After a lengthy discussion at the Board of County Commissioners meeting May 25, the board voted unanimously to rescind the temporary moratorium on solar farm development in Klickitat County.

Commissioner Dan Christopher’s vote came reluctantly. “I don’t like it,” he said. “But it’s better than nothing.”

Earlier in the meeting, Commissioner David Sauter spoke to the central issue. “The real discussion is about what neighbors want to look at,” he said. “That’s the crux of it. It isn’t because all the environmental impacts—all of those other things do get dealt with during our current processes, wildlife impacts, impacts on traffic, noise, dust, all of those things. It is, what’s the number, the maximum number of people who don’t want to, or are okay with, looking at this being in their neighborhood? And how do we arrive at that number?”

Christopher said he’d had discussions with citizens in Goldendale and farmers in Centerville who he said were concerned with the impact of solar development around Goldendale.

“Nobody is building any solar projects on somebody else’s property,” Sauter said. “Nobody’s making anybody build anything. And I am very sensitive to private property rights. And I know folks are talking about, well, what about my private property rights? Well, that’s a really hard thing to quantify without some subjective criteria. And where do you draw the line?”

Conversation ensued about how well the public had been advised about solar farms. Christopher contended the board in previous years had not done enough to educate people about solar impact. It was pointed out the county’s Energy Overlay Zone has been very public and represented a thorough inclusion of public input at the time and that new ordinances could certainly be considered about control of solar projects. But, Sauter said, “I just don’t think it’s fair to private property owners right now to have their lives all put on hold for the next multiple years while we rezone the county because some people don’t want to look at it.”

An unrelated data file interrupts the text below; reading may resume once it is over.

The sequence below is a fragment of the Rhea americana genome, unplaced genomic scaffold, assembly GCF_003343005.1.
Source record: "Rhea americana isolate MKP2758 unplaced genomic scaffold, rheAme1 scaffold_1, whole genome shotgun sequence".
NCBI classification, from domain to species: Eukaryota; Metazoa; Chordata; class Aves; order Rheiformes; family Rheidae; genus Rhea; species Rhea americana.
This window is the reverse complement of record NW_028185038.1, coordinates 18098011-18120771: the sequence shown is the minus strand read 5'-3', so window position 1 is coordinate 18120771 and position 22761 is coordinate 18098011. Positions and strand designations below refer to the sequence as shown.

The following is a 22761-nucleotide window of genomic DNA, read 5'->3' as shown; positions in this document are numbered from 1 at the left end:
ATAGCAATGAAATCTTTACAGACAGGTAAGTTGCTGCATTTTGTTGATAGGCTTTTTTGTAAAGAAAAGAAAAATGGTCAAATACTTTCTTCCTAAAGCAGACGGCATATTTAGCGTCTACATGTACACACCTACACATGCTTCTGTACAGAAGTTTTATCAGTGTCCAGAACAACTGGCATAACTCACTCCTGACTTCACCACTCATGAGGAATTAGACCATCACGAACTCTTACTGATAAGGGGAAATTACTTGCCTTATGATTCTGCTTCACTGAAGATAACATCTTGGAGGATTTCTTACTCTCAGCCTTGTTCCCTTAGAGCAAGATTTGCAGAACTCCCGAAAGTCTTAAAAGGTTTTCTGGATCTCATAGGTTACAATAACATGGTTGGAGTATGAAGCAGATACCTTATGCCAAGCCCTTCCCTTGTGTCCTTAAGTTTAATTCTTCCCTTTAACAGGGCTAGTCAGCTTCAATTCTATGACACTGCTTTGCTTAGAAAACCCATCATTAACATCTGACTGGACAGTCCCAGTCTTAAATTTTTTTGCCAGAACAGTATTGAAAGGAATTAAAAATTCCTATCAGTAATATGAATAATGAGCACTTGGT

The point was raised about whether or not continuing the current moratorium would help while new ordinances were considered. “If we feel like the consensus, or at least the majority of the board, is not in favor of developing ordinances specific to solar, there is no reason to continue the moratorium,” Sauter stated. “If we’re going to instead lift the moratorium and trust the process, provide what recommendations we can to the Board of Adjustment, that can happen.”

The board touched on whether or not it was practical to consider an ordinance for one part of the county—the Knight Road area outside Goldendale, for example, where much controversy has been stirred over solar—but not for the entire county. Christopher presented some figures on division of public opinion on solar, without citing sources for the numbers. “We’re listening to our citizens,” he said, “and the majority of citizens—five percent of the people that have an issue are the no-solar people. Then you have the 95 percent that don’t like the way it’s set up now with our policy and lack of ordinance. Maybe they’re listening to the first five percent.”

“I don’t think that’s an accurate number,” Sauter countered. “Do I think there is an enormous amount of misinformation and this education out there? Absolutely. I would agree with that. And I would say there’s a lot of bad information on both sides of the argument. I think there are scare tactics being used as well. I’m not in favor of writing an ordinance for a single area. This is a site-specific project, specific for an area that is different from a lot of the other areas that solar is getting currently permitted at.”

“I’m not arguing my point based on the 12 neighbors [in the area],” Christopher said. “Everybody thinks that I’m anti solar and I’m only with the 12 people up there. This isn’t just the no-solar, ‘I live on Fish Hatchery Road’ group.”

At a certain point, Christopher, who had favored the moratorium, said he was going to change his mind. “If we do the study and we’re willing to work on some kind of thing like this, I will sign off, because I know I will lose the argument anyway. At least then I have some negotiation, and I can get something accomplished, versus nothing… I’m signing off on this because I think the solar companies have a heck of a lot of outreach to do with this community. If they’ve been listening to the people in the community, they know they have a lot of outreach to do. By signing off on this, hopefully they show up and have those discussions.”